The J Class is undoubtedly one of the most beautiful and powerful classes of sailing yacht in the world. An original fleet of 10 was constructed in the 1930s for the purpose of competing in the America’s Cup, but in a sad twist of fate, only a few were able to survive the cull for metal during World War II. Some were later salvaged from the scrapheap and rebuilt as modern-day racers while others were constructed as replicas by owners who admired their classic lines and racing credentials. Nine J Class sailing yachts race today but could you tell an original from a replica? Could you identify which J Class yacht is which by its sail number? Here's an essential guide to the J Class fleet...
Sail number: JK3
Year of build: 1929
With more than 80 years under her keel, Shamrock V is one of the most historic sailing yachts still afloat today having been built by Camper & Nicholsons in 1929. Her current owner bought Shamrock V in March 2016 and in the process inherited a legacy. This 36.58 metre is the original J Class yacht and the only one with a wooden hull to have survived to the present day. Her original owner Sir Thomas Lipton is remembered as the lovable loser of the America’s Cup, having unsuccessfully challenged on five separate occasions between 1899 and 1930, taking each defeat with characteristic good grace.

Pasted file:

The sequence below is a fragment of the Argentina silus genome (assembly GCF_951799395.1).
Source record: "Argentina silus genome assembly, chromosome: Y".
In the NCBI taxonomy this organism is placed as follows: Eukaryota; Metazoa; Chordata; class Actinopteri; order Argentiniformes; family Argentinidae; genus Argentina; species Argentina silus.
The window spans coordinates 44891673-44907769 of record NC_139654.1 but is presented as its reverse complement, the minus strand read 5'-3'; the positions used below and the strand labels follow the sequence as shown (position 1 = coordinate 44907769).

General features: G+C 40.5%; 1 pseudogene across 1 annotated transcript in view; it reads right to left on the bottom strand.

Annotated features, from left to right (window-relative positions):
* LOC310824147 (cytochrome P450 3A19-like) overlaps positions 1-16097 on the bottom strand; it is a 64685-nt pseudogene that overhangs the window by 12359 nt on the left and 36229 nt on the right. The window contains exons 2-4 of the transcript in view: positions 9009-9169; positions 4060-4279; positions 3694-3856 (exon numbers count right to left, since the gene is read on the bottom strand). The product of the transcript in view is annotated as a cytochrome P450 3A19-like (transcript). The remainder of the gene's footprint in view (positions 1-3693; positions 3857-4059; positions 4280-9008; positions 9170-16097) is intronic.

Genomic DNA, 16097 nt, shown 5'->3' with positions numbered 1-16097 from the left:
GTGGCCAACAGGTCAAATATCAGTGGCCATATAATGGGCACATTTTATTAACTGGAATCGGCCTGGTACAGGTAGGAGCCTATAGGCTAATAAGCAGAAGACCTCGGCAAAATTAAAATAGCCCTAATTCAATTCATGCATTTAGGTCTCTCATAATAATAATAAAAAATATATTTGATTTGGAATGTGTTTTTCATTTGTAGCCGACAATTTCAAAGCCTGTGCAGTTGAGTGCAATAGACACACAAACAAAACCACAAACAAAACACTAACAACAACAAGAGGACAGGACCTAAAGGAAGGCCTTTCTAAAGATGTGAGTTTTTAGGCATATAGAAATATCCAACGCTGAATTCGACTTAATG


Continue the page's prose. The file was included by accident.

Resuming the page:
Sail number: JK4
Year of build: 1934
Endeavour was launched by Camper & Nicholsons in 1934 and is hailed as one of the most iconic sailing yachts in the world. Commissioned by Sir Thomas Sopwith, this 39.56 metre design was a highly rated contender heading into the 16th America’s Cup, but ended up losing 4-2 to Harold S. Vanderbilt's Rainbow. However, this is widely acknowledged to have been more down to tactics than design or performance. After spending the better part of 50 years languishing in obscurity, she was meticulously restored by Dutch yard Royal Huisman in 1989 and was most recently refitted in 2011 by New Zealand yard Yachting Developments.
Sail number: JK7
Year of build: 1933/2016
Velsheda was built in steel in 1933 for WL Stephenson, the chairman of Woolworths in Britain, and named after his three daughters Velma, Sheila and Daphne. This 38.5 metre yacht is the only original J Class not to have been built for the America's Cup. Between 1937 and 1984 she languished in a mud berth on the Hamble River before scrap-metal merchant Terry Brabant rescued her and chartered her on a shoestring budget with no engine, mostly in the Solent but also in the Caribbean. In 1996 she was purchased by Dutch fashion entrepreneur Ronald de Waal who commissioned Southampton Yacht Services to rebuild her. Since then de Waal has raced her extensively.
Sail number: J5
Year of build: 2003
Ranger is a 41.55 metre replica of the J Class yacht of the same name, which was built for the 1937 America’s Cup by a syndicate led by railroad heir Harold Vanderbilt. Starling Burgess and Olin Stephens had been asked to produce eight sets of lines and the one selected as most suitable for the conditions expected off Newport, Rhode Island — design number 77C — was one of Burgess', although Stephens later helped with some refinements. Known as 'The Super J', the original Ranger comprehensively beat Endeavour II in the Cup and won all but two of the other 33 races in which she competed that year. She never sailed after that and was broken up in 1941. With the design optimised by Reichel-Pugh, the new Ranger was built in steel — true to the original but unlike the subsequent modern Js — by Danish Yachts in 2003 for an American owner.